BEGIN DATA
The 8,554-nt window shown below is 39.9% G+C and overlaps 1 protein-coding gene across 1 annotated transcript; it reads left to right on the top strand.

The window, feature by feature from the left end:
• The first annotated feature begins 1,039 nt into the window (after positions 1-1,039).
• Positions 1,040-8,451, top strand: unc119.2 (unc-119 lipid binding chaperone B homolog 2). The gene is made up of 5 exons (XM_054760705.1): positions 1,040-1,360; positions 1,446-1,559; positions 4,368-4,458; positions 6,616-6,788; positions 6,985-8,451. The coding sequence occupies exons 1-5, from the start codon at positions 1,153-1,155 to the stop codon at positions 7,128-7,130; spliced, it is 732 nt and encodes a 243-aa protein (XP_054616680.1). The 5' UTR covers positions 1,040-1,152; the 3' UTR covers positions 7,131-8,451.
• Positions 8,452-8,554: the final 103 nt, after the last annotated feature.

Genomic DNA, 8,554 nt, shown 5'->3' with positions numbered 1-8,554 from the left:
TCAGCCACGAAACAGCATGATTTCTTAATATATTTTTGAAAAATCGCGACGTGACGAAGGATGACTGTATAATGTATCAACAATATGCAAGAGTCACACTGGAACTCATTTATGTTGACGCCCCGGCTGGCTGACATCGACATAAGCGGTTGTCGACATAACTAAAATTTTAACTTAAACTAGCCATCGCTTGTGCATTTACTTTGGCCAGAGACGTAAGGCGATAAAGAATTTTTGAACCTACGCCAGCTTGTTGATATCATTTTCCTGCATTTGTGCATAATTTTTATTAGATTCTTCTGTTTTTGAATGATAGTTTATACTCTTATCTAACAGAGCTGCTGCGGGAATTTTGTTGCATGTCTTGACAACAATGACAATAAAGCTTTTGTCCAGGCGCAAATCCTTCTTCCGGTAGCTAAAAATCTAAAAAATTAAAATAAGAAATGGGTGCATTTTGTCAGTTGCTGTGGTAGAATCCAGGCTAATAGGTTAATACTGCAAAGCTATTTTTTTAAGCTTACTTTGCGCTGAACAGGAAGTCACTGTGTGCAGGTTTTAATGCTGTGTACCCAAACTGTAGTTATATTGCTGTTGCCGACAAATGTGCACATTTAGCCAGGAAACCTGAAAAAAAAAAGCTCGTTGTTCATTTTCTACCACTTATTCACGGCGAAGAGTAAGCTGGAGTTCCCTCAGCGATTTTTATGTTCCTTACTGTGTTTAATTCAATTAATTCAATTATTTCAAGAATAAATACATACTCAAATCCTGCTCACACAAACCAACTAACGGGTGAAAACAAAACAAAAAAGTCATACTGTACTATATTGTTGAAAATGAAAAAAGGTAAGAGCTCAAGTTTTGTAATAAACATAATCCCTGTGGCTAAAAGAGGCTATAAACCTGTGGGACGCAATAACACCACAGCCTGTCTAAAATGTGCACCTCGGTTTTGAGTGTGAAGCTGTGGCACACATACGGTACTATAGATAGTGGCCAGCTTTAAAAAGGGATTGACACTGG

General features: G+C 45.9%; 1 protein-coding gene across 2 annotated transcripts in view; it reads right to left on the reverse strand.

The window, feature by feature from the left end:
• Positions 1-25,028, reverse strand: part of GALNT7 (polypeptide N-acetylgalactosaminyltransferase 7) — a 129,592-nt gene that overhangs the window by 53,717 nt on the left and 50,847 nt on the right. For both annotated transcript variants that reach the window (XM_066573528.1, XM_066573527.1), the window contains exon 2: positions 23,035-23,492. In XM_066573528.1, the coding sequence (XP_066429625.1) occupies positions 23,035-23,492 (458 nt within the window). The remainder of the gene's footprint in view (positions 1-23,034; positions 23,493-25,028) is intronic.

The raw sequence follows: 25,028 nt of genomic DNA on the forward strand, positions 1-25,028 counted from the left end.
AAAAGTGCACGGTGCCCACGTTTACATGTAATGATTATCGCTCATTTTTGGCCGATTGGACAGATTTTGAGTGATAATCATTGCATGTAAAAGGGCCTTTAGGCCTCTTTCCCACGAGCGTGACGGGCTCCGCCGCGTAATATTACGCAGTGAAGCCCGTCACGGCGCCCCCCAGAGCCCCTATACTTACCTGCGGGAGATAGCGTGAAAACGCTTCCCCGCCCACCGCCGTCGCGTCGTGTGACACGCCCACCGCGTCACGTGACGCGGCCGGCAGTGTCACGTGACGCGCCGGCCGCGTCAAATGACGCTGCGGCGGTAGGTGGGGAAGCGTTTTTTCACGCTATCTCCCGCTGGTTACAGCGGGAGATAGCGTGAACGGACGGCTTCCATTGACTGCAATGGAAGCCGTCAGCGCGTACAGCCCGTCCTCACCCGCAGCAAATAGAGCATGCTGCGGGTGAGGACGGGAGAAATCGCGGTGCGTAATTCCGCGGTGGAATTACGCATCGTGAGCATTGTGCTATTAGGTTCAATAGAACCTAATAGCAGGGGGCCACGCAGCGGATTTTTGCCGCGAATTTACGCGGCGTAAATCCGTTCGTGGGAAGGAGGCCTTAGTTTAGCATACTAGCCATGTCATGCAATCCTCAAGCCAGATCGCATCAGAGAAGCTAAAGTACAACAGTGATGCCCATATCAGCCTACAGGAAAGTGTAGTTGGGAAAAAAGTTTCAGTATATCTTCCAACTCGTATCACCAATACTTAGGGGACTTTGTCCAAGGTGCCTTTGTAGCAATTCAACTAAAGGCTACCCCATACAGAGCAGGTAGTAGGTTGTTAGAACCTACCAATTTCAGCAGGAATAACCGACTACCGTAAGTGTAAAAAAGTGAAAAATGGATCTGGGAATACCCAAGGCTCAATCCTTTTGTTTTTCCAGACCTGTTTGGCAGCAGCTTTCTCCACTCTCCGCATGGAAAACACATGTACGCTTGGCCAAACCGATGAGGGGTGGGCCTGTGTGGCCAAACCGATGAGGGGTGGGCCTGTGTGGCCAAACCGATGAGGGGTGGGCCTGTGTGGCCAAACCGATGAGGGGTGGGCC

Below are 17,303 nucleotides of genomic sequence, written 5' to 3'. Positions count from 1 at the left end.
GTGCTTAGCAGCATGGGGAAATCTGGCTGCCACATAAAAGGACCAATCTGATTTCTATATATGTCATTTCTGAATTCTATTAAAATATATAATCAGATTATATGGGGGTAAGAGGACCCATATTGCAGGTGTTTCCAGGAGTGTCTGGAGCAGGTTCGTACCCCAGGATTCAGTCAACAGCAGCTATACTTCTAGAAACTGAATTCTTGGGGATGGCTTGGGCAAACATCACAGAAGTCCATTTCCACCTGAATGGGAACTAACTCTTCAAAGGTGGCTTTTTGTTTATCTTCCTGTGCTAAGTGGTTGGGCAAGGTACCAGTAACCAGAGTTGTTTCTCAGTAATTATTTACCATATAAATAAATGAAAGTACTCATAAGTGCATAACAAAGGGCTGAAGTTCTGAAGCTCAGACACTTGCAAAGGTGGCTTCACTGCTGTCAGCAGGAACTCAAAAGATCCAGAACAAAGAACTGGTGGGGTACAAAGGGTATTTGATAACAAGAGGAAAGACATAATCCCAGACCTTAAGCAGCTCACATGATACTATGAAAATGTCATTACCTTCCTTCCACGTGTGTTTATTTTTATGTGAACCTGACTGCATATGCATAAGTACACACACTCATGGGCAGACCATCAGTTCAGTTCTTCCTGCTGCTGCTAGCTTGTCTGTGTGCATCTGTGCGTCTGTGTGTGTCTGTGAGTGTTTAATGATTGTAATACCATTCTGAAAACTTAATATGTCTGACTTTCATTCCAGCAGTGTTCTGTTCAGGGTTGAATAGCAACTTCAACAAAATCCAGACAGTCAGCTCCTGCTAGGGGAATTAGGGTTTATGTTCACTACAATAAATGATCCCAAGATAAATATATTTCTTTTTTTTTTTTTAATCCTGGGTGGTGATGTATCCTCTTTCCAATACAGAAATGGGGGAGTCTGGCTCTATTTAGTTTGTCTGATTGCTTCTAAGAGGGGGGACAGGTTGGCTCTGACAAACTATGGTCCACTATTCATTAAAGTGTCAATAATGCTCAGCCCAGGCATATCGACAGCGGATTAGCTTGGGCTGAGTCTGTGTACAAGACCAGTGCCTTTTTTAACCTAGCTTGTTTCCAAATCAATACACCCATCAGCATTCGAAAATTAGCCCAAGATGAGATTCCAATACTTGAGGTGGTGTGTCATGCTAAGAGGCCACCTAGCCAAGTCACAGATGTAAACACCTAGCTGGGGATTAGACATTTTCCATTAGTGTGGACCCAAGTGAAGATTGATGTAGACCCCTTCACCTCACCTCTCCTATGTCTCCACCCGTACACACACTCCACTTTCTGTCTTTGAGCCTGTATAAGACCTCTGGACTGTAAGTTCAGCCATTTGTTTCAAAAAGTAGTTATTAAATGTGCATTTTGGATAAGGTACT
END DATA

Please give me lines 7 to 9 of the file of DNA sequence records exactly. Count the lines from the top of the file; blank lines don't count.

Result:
TCAGCCACGAAACAGCATGATTTCTTAATATATTTTTGAAAAATCGCGACGTGACGAAGGATGACTGTATAATGTATCAACAATATGCAAGAGTCACACTGGAACTCATTTATGTTGACGCCCCGGCTGGCTGACATCGACATAAGCGGTTGTCGACATAACTAAAATTTTAACTTAAACTAGCCATCGCTTGTGCATTTACTTTGGCCAGAGACGTAAGGCGATAAAGAATTTTTGAACCTACGCCAGCTTGTTGATATCATTTTCCTGCATTTGTGCATAATTTTTATTAGATTCTTCTGTTTTTGAATGATAGTTTATACTCTTATCTAACAGAGCTGCTGCGGGAATTTTGTTGCATGTCTTGACAACAATGACAATAAAGCTTTTGTCCAGGCGCAAATCCTTCTTCCGGTAGCTAAAAATCTAAAAAATTAAAATAAGAAATGGGTGCATTTTGTCAGTTGCTGTGGTAGAATCCAGGCTAATAGGTTAATACTGCAAAGCTATTTTTTTAAGCTTACTTTGCGCTGAACAGGAAGTCACTGTGTGCAGGTTTTAATGCTGTGTACCCAAACTGTAGTTATATTGCTGTTGCCGACAAATGTGCACATTTAGCCAGGAAACCTGAAAAAAAAAAGCTCGTTGTTCATTTTCTACCACTTATTCACGGCGAAGAGTAAGCTGGAGTTCCCTCAGCGATTTTTATGTTCCTTACTGTGTTTAATTCAATTAATTCAATTATTTCAAGAATAAATACATACTCAAATCCTGCTCACACAAACCAACTAACGGGTGAAAACAAAACAAAAAAGTCATACTGTACTATATTGTTGAAAATGAAAAAAGGTAAGAGCTCAAGTTTTGTAATAAACATAATCCCTGTGGCTAAAAGAGGCTATAAACCTGTGGGACGCAATAACACCACAGCCTGTCTAAAATGTGCACCTCGGTTTTGAGTGTGAAGCTGTGGCACACATACGGTACTATAGATAGTGGCCAGCTTTAAAAAGGGATTGACACTGG

General features: G+C 45.9%; 1 protein-coding gene across 2 annotated transcripts in view; it reads right to left on the reverse strand.

The window, feature by feature from the left end: